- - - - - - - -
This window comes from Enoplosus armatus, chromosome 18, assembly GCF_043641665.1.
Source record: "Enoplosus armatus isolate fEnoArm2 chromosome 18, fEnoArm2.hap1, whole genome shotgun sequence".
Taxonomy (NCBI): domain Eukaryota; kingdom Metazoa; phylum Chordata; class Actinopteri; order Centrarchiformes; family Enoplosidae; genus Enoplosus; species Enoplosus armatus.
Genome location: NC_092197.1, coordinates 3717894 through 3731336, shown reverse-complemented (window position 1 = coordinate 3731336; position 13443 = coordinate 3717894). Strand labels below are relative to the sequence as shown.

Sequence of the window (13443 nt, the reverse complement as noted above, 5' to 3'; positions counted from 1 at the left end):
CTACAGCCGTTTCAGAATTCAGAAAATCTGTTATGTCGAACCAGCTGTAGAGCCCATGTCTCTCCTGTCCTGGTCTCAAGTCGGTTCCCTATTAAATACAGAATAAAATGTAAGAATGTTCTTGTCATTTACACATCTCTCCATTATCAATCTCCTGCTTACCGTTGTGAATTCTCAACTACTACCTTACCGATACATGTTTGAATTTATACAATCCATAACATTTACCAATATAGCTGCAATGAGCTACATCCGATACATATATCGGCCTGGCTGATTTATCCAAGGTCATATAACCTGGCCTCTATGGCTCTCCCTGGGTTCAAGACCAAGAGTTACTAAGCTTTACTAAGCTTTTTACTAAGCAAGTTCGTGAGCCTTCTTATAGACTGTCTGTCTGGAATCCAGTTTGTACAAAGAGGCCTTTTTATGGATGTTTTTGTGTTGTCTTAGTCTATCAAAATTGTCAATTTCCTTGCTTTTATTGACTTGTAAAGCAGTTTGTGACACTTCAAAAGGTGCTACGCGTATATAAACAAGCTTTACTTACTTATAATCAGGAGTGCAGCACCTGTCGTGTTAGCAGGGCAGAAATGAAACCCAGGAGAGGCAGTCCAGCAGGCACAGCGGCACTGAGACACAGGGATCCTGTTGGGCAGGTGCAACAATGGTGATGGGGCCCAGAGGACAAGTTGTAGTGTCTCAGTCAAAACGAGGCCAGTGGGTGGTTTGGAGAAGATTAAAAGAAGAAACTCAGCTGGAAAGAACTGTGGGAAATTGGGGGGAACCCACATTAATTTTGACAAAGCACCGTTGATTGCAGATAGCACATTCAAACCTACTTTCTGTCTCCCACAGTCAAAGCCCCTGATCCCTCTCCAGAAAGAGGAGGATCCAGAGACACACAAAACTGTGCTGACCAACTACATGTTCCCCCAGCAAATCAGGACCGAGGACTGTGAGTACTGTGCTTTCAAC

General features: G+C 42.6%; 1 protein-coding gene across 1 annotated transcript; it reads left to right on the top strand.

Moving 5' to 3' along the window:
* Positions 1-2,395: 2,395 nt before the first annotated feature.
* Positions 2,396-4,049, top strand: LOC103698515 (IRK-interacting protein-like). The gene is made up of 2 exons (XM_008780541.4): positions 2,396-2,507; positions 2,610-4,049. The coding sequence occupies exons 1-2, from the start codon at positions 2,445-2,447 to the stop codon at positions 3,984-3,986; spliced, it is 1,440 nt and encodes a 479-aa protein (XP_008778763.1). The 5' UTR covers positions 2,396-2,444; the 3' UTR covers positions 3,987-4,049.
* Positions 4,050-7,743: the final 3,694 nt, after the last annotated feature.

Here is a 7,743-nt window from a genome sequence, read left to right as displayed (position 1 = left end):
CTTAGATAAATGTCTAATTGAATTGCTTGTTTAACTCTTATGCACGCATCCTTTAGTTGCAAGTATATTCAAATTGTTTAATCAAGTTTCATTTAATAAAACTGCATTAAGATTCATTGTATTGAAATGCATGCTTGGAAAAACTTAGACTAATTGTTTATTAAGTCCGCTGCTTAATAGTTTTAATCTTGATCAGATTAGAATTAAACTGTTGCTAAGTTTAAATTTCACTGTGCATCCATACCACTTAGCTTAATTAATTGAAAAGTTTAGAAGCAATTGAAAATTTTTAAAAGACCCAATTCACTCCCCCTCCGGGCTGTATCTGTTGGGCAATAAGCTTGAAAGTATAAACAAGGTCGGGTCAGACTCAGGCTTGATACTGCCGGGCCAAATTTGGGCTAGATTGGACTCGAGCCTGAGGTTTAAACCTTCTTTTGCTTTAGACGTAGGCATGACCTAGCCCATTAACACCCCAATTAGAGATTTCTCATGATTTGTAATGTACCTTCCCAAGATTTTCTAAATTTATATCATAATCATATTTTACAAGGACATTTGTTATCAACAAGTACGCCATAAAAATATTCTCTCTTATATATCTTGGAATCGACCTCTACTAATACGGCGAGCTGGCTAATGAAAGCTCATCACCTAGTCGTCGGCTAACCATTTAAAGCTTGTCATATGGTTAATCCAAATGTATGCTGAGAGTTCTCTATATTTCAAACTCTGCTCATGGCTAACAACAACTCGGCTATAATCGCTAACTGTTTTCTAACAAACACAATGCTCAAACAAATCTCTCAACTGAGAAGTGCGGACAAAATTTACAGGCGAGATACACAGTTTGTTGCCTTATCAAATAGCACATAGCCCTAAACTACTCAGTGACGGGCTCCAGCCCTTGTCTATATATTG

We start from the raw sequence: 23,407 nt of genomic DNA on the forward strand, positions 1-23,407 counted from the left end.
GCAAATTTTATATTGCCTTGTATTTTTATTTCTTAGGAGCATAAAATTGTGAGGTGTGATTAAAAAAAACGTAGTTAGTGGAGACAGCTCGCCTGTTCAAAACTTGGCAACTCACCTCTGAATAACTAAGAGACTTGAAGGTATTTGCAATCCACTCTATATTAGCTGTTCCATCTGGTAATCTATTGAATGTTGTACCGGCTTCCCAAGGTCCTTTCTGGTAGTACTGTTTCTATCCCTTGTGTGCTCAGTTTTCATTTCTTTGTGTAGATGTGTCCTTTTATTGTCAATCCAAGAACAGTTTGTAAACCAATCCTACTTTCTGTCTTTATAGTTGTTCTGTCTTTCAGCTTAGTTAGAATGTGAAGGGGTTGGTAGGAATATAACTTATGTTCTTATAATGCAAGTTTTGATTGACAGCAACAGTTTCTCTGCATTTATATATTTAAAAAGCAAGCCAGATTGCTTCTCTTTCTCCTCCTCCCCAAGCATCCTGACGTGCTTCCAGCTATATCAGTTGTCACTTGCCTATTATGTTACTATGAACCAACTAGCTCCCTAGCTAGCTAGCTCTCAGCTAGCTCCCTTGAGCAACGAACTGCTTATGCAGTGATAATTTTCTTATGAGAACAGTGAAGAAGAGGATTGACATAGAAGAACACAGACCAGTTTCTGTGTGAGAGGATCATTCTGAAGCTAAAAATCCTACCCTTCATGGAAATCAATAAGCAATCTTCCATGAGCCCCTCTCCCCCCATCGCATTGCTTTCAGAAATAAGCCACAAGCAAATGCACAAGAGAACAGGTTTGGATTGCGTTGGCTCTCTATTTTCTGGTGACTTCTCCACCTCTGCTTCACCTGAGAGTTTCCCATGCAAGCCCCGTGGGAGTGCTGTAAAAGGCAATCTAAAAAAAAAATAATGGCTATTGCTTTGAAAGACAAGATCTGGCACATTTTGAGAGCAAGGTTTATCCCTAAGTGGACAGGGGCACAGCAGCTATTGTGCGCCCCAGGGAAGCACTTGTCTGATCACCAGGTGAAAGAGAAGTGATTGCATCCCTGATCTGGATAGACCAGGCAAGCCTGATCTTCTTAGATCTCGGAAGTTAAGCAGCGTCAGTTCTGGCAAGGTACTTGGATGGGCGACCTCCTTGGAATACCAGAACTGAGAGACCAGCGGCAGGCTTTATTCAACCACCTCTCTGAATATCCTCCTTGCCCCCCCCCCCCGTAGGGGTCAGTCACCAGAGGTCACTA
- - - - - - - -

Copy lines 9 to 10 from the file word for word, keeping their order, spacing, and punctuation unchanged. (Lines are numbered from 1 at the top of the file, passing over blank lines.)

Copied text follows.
* Positions 1-2,395: 2,395 nt before the first annotated feature.
* Positions 2,396-4,049, top strand: LOC103698515 (IRK-interacting protein-like). The gene is made up of 2 exons (XM_008780541.4): positions 2,396-2,507; positions 2,610-4,049. The coding sequence occupies exons 1-2, from the start codon at positions 2,445-2,447 to the stop codon at positions 3,984-3,986; spliced, it is 1,440 nt and encodes a 479-aa protein (XP_008778763.1). The 5' UTR covers positions 2,396-2,444; the 3' UTR covers positions 3,987-4,049.